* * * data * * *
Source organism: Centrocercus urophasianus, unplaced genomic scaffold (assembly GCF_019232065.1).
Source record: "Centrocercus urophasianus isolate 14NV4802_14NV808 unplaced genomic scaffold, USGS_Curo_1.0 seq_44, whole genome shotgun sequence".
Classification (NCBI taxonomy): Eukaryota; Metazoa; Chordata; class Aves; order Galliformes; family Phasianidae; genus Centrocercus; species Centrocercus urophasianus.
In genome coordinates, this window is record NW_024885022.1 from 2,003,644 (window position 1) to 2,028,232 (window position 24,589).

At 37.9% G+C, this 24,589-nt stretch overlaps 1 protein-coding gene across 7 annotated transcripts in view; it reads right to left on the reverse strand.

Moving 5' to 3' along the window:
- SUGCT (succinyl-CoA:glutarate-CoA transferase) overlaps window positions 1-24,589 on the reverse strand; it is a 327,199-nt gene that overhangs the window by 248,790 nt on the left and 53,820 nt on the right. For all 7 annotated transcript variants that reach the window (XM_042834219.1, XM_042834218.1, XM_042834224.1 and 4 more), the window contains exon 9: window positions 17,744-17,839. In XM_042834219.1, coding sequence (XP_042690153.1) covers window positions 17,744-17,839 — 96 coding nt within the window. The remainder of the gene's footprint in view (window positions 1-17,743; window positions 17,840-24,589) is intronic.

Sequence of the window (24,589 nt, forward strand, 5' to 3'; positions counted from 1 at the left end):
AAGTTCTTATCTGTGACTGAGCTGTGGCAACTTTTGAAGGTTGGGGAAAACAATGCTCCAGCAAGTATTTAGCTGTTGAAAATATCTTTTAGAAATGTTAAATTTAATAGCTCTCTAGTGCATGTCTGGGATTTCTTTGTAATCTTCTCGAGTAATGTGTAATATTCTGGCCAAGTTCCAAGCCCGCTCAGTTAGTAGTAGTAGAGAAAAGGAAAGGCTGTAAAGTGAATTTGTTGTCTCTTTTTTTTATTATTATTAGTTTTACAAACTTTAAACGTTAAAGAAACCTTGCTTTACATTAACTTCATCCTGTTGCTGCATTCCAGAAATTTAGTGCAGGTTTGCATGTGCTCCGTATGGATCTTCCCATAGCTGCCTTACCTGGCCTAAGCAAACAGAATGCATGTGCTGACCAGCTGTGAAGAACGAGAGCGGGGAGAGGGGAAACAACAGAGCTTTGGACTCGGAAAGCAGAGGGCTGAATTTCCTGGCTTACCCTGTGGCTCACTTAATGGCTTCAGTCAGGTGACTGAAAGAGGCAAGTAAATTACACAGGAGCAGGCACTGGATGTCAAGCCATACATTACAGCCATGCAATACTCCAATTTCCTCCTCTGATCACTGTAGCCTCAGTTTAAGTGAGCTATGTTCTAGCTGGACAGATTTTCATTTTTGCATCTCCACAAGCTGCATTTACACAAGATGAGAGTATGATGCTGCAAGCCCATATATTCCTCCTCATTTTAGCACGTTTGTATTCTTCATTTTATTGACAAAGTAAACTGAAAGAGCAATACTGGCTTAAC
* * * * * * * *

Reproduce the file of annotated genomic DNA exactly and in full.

Source organism: Centrocercus urophasianus, unplaced genomic scaffold (assembly GCF_019232065.1).
Source record: "Centrocercus urophasianus isolate 14NV4802_14NV808 unplaced genomic scaffold, USGS_Curo_1.0 seq_44, whole genome shotgun sequence".
Classification (NCBI taxonomy): Eukaryota; Metazoa; Chordata; class Aves; order Galliformes; family Phasianidae; genus Centrocercus; species Centrocercus urophasianus.
In genome coordinates, this window is record NW_024885022.1 from 2,003,644 (window position 1) to 2,028,232 (window position 24,589).

At 37.9% G+C, this 24,589-nt stretch overlaps 1 protein-coding gene across 7 annotated transcripts in view; it reads right to left on the reverse strand.

Moving 5' to 3' along the window:
- SUGCT (succinyl-CoA:glutarate-CoA transferase) overlaps window positions 1-24,589 on the reverse strand; it is a 327,199-nt gene that overhangs the window by 248,790 nt on the left and 53,820 nt on the right. For all 7 annotated transcript variants that reach the window (XM_042834219.1, XM_042834218.1, XM_042834224.1 and 4 more), the window contains exon 9: window positions 17,744-17,839. In XM_042834219.1, coding sequence (XP_042690153.1) covers window positions 17,744-17,839 — 96 coding nt within the window. The remainder of the gene's footprint in view (window positions 1-17,743; window positions 17,840-24,589) is intronic.

Sequence of the window (24,589 nt, forward strand, 5' to 3'; positions counted from 1 at the left end):
AAGTTCTTATCTGTGACTGAGCTGTGGCAACTTTTGAAGGTTGGGGAAAACAATGCTCCAGCAAGTATTTAGCTGTTGAAAATATCTTTTAGAAATGTTAAATTTAATAGCTCTCTAGTGCATGTCTGGGATTTCTTTGTAATCTTCTCGAGTAATGTGTAATATTCTGGCCAAGTTCCAAGCCCGCTCAGTTAGTAGTAGTAGAGAAAAGGAAAGGCTGTAAAGTGAATTTGTTGTCTCTTTTTTTTATTATTATTAGTTTTACAAACTTTAAACGTTAAAGAAACCTTGCTTTACATTAACTTCATCCTGTTGCTGCATTCCAGAAATTTAGTGCAGGTTTGCATGTGCTCCGTATGGATCTTCCCATAGCTGCCTTACCTGGCCTAAGCAAACAGAATGCATGTGCTGACCAGCTGTGAAGAACGAGAGCGGGGAGAGGGGAAACAACAGAGCTTTGGACTCGGAAAGCAGAGGGCTGAATTTCCTGGCTTACCCTGTGGCTCACTTAATGGCTTCAGTCAGGTGACTGAAAGAGGCAAGTAAATTACACAGGAGCAGGCACTGGATGTCAAGCCATACATTACAGCCATGCAATACTCCAATTTCCTCCTCTGATCACTGTAGCCTCAGTTTAAGTGAGCTATGTTCTAGCTGGACAGATTTTCATTTTTGCATCTCCACAAGCTGCATTTACACAAGATGAGAGTATGATGCTGCAAGCCCATATATTCCTCCTCATTTTAGCACGTTTGTATTCTTCATTTTATTGACAAAGTAAACTGAAAGAGCAATACTGGCTTAAC